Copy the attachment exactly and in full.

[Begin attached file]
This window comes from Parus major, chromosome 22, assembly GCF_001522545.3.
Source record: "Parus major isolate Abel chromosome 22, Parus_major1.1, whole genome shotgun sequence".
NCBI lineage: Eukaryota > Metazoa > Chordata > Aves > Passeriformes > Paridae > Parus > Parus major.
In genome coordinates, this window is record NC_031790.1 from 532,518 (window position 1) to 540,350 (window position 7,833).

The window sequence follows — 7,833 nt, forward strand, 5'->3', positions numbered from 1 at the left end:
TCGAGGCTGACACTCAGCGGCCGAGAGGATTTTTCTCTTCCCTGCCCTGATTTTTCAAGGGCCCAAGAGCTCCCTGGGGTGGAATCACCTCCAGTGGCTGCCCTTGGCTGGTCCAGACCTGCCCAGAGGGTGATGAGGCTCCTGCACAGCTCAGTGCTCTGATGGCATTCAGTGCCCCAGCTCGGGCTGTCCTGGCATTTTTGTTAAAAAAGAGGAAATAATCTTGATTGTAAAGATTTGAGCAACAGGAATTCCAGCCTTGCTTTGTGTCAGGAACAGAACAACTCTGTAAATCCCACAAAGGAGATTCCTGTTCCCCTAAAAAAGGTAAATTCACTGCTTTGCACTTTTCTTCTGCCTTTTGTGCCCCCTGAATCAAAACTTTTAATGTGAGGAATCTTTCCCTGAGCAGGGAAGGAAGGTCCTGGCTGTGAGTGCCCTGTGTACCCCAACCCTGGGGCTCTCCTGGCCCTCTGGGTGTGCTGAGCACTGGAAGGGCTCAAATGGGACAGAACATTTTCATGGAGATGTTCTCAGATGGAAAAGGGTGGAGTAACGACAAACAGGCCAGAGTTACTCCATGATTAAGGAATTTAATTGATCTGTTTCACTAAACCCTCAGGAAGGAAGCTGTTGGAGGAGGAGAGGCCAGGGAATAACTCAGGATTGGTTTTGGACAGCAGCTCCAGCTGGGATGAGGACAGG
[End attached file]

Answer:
This window comes from Parus major, chromosome 22, assembly GCF_001522545.3.
Source record: "Parus major isolate Abel chromosome 22, Parus_major1.1, whole genome shotgun sequence".
NCBI lineage: Eukaryota > Metazoa > Chordata > Aves > Passeriformes > Paridae > Parus > Parus major.
In genome coordinates, this window is record NC_031790.1 from 532,518 (window position 1) to 540,350 (window position 7,833).

The window sequence follows — 7,833 nt, forward strand, 5'->3', positions numbered from 1 at the left end:
TCGAGGCTGACACTCAGCGGCCGAGAGGATTTTTCTCTTCCCTGCCCTGATTTTTCAAGGGCCCAAGAGCTCCCTGGGGTGGAATCACCTCCAGTGGCTGCCCTTGGCTGGTCCAGACCTGCCCAGAGGGTGATGAGGCTCCTGCACAGCTCAGTGCTCTGATGGCATTCAGTGCCCCAGCTCGGGCTGTCCTGGCATTTTTGTTAAAAAAGAGGAAATAATCTTGATTGTAAAGATTTGAGCAACAGGAATTCCAGCCTTGCTTTGTGTCAGGAACAGAACAACTCTGTAAATCCCACAAAGGAGATTCCTGTTCCCCTAAAAAAGGTAAATTCACTGCTTTGCACTTTTCTTCTGCCTTTTGTGCCCCCTGAATCAAAACTTTTAATGTGAGGAATCTTTCCCTGAGCAGGGAAGGAAGGTCCTGGCTGTGAGTGCCCTGTGTACCCCAACCCTGGGGCTCTCCTGGCCCTCTGGGTGTGCTGAGCACTGGAAGGGCTCAAATGGGACAGAACATTTTCATGGAGATGTTCTCAGATGGAAAAGGGTGGAGTAACGACAAACAGGCCAGAGTTACTCCATGATTAAGGAATTTAATTGATCTGTTTCACTAAACCCTCAGGAAGGAAGCTGTTGGAGGAGGAGAGGCCAGGGAATAACTCAGGATTGGTTTTGGACAGCAGCTCCAGCTGGGATGAGGACAGG